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The Dark End of the Street

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"The Dark End of the Street"
Single by James Carr
from the album You Got My Mind Messed Up[1]
B-side"Lovable Girl"
Released1967 (1967)
James Carr singles chronology
"Pouring Water on a Drowning Man"
"The Dark End of the Street"
"Let It Happen"

"The Dark End of the Street" is a 1967 soul song, written by songwriters Dan Penn and Chips Moman and first recorded by James Carr. It became his trademark song, reaching number 10 on Billboard Magazine's R&B Chart, and crossing over to number 77 on the Billboard Hot 100.

History and original recording[edit]

The song was co-written by Penn, a professional songwriter and producer, and Moman, a former session guitarist at Gold Star Studio in Los Angeles and also the owner of American Sound Studio in Memphis, Tennessee. The song itself was ultimately recorded across town at Royal Studios, home of HI Records.

In the summer of 1966, while a DJ convention was being held in Memphis, Penn and Moman were cheating while playing cards with Florida DJ Don Schroeder,[4] and decided to write the song while on a break. Penn said of the song “We were always wanting to come up with the best cheatin’ song. Ever.”[5] The duo went to the hotel room of Quinton Claunch, another Muscle Shoals alumnus, and founder of Hi Records, to write. Claunch told them "Boys, you can use my room on one condition, which is that you give me that song for James Carr. They said I had a deal, and they kept their word.” The song, lyrics and all, was written in about 30 minutes.[6]

Chart performance[edit]

Chart (1967) Peak
US Billboard Hot 100[7] 77
US Billboard Top Selling R&B Singles[8] 10


Van Morrison's song "Bright Side of the Road" includes the lyrics "From the dark end of the street, to the bright side of the road," which some people believe was influenced by Penn and Moman's song.[9]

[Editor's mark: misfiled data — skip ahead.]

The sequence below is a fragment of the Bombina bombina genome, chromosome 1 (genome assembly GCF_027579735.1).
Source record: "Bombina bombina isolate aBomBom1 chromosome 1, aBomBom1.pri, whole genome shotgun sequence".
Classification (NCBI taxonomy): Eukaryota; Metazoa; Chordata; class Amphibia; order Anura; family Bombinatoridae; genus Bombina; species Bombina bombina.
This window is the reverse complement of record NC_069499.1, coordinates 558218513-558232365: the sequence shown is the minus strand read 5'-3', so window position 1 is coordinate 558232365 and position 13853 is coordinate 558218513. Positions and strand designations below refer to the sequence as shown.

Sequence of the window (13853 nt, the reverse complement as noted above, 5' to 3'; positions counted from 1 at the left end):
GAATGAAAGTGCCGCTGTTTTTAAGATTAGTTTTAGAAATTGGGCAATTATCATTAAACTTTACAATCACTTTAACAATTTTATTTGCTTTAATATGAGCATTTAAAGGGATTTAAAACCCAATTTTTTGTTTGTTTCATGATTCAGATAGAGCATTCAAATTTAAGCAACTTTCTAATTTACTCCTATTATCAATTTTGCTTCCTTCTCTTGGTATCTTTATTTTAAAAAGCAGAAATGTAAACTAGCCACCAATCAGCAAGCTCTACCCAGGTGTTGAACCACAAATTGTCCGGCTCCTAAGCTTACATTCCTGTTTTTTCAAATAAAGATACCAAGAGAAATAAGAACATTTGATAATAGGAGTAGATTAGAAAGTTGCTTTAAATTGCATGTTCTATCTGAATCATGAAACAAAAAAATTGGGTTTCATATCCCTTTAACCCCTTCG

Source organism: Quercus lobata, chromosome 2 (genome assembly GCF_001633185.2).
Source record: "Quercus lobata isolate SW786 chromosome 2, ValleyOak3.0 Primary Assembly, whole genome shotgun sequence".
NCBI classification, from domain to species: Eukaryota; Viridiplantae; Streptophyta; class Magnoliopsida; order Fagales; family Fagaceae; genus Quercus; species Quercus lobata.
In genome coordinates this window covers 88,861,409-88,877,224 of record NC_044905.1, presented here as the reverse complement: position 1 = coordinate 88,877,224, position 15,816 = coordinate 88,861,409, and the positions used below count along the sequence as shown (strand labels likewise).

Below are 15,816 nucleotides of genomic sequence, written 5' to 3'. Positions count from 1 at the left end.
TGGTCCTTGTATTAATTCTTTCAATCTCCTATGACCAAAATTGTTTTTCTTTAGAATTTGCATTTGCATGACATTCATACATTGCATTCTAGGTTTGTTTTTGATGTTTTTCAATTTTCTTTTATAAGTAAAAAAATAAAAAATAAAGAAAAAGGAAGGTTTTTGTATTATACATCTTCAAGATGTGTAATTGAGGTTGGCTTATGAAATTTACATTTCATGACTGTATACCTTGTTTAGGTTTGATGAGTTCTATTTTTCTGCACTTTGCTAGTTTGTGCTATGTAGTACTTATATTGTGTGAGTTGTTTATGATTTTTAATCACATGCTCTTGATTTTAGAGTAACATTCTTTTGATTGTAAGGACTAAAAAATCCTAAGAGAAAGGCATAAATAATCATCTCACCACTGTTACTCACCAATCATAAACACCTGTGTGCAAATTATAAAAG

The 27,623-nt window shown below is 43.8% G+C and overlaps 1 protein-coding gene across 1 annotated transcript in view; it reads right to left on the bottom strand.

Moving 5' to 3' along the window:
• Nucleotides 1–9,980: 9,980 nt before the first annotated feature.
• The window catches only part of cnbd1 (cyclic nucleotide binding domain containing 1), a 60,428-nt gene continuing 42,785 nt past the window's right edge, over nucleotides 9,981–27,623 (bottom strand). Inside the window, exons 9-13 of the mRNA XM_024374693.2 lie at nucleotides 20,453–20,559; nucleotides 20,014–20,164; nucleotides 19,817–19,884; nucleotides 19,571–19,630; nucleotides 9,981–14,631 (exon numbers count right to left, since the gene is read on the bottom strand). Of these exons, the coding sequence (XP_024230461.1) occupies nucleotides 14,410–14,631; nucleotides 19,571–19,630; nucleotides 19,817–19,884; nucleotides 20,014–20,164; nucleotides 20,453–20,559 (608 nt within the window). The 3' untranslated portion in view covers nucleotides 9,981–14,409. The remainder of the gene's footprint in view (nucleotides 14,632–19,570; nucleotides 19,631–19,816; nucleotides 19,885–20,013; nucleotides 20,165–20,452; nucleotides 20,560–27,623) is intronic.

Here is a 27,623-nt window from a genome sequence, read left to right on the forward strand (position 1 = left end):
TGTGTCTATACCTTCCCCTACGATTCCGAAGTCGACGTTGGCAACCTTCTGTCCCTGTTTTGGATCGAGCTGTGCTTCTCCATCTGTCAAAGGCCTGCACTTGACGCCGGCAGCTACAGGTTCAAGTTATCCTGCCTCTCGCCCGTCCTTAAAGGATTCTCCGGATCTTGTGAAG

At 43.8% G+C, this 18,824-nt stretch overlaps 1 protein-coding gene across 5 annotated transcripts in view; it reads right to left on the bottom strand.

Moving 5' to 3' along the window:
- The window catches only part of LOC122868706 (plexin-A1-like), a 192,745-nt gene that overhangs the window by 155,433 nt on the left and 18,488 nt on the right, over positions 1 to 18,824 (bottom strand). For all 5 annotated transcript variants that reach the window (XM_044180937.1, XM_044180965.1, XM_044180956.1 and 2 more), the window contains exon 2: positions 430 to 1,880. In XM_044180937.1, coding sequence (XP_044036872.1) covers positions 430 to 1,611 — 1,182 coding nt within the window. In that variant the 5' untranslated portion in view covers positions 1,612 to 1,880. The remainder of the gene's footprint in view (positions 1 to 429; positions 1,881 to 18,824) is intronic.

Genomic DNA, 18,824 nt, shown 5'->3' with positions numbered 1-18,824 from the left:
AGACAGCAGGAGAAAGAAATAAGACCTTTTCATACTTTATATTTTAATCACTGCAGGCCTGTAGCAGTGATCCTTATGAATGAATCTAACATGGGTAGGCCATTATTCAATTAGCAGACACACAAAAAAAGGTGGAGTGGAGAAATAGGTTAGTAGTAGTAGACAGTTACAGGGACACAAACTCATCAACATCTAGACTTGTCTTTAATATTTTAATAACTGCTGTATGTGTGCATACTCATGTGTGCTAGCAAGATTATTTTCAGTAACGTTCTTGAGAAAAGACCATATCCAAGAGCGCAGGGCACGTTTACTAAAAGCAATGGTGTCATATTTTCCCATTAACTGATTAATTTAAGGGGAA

Cover versions[edit]

Many artists have recorded versions of the song, but none charted as highly as Carr's version.[10] In 1970, Aretha Franklin released a version on her album This Girl's in Love with You;[11] this interpretation was praised by musicologist Craig Werner as adding "something absolutely original", with Franklin implying a further final step in the song's story, a determination of the illicit couple to stand together.[12]

In 1974, the song was famously covered by Linda Ronstadt in her breakthrough album, the Grammy-nominated Heart Like a Wheel. It was an album of many covers of lesser-known songs and minor hits of other artists given a fresh take by Ronstadt and producer Peter Asher and made them all her own.

Notable appearances in other media[edit]

The entire song was covered in a pivotal scene from the 1991 film The Commitments, as well as featuring prominently in the teaser trailer for Marvel's Wolverine, a video game by developer Insomniac Games.

It was also in the 2015 film, The Benefactor as well as the 2017-2019 Starz series, Counterparts.

The song was featured in a cut sketch in an episode of Saturday Night Live hosted by John Mulaney; it was covered by cast members Luke Null and Cecily Strong with musical guest Jack White.

Carr's version features as the closing theme to the 2023 Apple TV thriller, "Hijack".


  1. ^ "www.allmusic.com". allmusic.com. Retrieved March 15, 2023.
  2. ^ Billboard Staff (October 19, 2023). "The 500 Best Pop Songs: Staff List". Billboard. Retrieved February 11, 2024. ...'60s soul classics like Aretha Franklin's "Do Right Woman, Do Right Man" and James Carr's "The Dark End of the Street
  3. ^ Stanley, Bob (13 September 2013). "Crying in the Streets: Deep Soul". Yeah Yeah Yeah: The Story of Modern Pop. Faber & Faber. p. 256. ISBN 978-0-571-28198-5.
  4. ^ Guralnick, Peter (2002).
  5. ^ Gordon, Robert (2001).
  6. ^ Hoskyns, Barney (1998).
  7. ^ Whitburn, Joel (2013). Joel Whitburn's Top Pop Singles, 14th Edition: 1955-2012. Record Research. p. 142.
  8. ^ Whitburn, Joel (2004). Top R&B/Hip-Hop Singles: 1942-2004. Record Research. p. 104.
  9. ^ Bailie, Stuart (July 6, 2008). "Playlist". Bbc.co.uk. Retrieved July 29, 2008.
  10. ^ Andrews, Kehinde; Dunbar, Erica Armstrong (2023). Black America: Historic Moments, Key Figures & Cultural Milestones from the African-American Story. Fox Chapel. p. 82. ISBN 9781637412541.
  11. ^ "www.allmusic.com". allmusic.com. Retrieved March 16, 2023.
  12. ^ Werner, Craig (2007). Higher Ground: Stevie Wonder, Aretha Franklin, Curtis Mayfield, and the Rise and Fall of American Soul. Crown. p. 184. ISBN 9780307420879.